Commissioners trim budget

Revisions bring county’s projected taxes down

AP Photo Ward County Highway Engineer Dana Larsen, back, and Auditor Marisa Haman review budget figures with the Ward County Commission Thursday.

Nearly four hours of number crunching by the Ward County Commission Thursday led to a proposed 2022 budget that comes close to holding the line on property taxes.

The commission postponed final action, but as it stands, the 10-mill increase in the original preliminary budget is roughly estimated to have been reduced to an increase of only about a third of a single mill. That’s less than $3 on the annual tax bill for the owner of a $200,000 home.

The biggest cut came in setting employee salary increases at 2.5%. Department heads suggested the commission approve the lower pay increase while continuing to assess results of a salary study. The preliminary budget had included a 5% salary increase as a place holder while awaiting information from the study.

Department heads also suggested other cuts within their budgets, and commissioners added additional reductions that brought total department cuts to around $790,000. In addition, the commission trimmed 10% on top of any previously made cuts in the budgets of the North Dakota State Fair, historical societies, economic development organizations and Assiniboine River Basin Initiative.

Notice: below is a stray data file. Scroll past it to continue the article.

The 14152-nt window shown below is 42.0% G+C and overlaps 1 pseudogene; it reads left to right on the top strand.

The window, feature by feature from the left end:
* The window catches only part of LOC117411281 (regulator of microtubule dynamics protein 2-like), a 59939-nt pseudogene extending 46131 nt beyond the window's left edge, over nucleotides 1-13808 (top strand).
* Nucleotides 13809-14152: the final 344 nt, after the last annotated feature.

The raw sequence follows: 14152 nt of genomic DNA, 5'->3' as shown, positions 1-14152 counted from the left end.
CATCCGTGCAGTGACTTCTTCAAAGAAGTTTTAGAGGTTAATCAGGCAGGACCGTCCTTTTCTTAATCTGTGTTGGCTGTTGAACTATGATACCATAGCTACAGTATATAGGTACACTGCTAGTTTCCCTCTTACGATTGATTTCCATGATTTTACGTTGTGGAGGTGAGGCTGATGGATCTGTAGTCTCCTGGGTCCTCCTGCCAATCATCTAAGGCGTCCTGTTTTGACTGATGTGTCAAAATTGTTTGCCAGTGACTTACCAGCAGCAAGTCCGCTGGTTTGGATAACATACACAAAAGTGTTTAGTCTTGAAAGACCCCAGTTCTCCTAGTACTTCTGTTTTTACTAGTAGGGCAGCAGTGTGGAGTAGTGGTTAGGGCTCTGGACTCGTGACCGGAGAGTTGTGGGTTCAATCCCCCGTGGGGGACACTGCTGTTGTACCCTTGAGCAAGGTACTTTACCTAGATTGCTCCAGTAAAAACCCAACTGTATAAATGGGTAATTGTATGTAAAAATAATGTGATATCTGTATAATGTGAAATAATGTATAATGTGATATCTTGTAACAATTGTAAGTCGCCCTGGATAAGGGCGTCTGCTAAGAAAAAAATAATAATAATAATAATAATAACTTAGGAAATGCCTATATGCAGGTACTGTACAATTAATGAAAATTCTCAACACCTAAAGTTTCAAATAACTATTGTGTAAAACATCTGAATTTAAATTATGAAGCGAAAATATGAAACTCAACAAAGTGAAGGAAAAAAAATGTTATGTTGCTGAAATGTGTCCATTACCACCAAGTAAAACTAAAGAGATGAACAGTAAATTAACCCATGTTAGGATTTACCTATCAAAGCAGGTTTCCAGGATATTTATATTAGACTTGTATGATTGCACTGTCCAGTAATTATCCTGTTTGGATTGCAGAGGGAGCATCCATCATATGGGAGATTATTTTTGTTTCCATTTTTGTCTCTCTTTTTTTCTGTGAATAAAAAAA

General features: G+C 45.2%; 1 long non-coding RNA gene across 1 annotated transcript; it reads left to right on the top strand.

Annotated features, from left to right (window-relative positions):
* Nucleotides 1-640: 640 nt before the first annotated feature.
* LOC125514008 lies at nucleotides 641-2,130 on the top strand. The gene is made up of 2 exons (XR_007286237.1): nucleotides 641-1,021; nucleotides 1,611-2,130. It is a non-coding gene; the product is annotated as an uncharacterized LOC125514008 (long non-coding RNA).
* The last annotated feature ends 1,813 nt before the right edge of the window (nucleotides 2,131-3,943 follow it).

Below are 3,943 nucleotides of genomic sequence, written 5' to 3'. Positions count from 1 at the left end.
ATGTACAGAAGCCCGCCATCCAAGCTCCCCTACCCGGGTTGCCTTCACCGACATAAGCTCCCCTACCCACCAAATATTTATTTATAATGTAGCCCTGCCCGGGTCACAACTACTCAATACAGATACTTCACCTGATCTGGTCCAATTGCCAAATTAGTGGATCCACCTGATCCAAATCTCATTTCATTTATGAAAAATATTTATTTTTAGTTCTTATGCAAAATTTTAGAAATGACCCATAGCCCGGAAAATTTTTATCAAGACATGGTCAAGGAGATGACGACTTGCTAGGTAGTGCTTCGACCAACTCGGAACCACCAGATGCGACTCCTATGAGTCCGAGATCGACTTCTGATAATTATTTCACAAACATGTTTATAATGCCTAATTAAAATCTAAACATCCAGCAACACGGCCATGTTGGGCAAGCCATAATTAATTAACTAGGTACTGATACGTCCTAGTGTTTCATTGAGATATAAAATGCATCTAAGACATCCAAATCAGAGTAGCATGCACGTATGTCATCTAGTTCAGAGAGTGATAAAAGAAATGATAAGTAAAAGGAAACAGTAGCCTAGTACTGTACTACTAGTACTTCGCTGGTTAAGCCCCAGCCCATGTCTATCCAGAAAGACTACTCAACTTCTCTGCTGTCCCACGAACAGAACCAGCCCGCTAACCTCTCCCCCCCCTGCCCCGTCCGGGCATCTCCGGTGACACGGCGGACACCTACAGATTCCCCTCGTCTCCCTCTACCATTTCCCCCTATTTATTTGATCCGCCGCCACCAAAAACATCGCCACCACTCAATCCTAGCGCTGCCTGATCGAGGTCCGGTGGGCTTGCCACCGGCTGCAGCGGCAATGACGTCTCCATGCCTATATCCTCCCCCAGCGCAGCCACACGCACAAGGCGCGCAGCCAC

Commissioners spared the Veteran’s Service Office from a cut that would have held the position of veterans service officer at part-time — 32 hours a week. They supported the proposal in the preliminary budget to move the position to 40 hours a week.

“If we wanted to keep him at part-time, that’s fine with me,” Bradley Starnes, director for the Veteran’s Service Office, told commissioners. He said his office has reduced veteran wait times for appointments to about two-and-half weeks with the help of the part-time service officer.

“We’re running efficiently now with him part-time. It was just one of those things where, if we could get it cut down to a week/week and a half, it would be better than two-and-a-half/three weeks, but I believe it still to be an efficient timeline,” Starnes said.

Most budget motions carried unanimously, although Commissioner Jim Rostad opposed some of the 10% cuts and the removal of nearly a half mill from the county road levy.

Highway Engineer Dana Larsen raised concern about the road levy cut.

“There’s no cushion in that budget,” he said of the levy that largely goes to construction projects.

However, Commissioner John Fjeldahl, who suggested the cut, was optimistic the county has reserve funds it can use, if necessary, to avoid eliminating projects. The 8.5-mill highway levy now in the budget compares to 9 mills typically levied.

The revised budget seeks about $112,000 more from property-tax payers. Commissioners are expected to take final action at their meeting next Tuesday.


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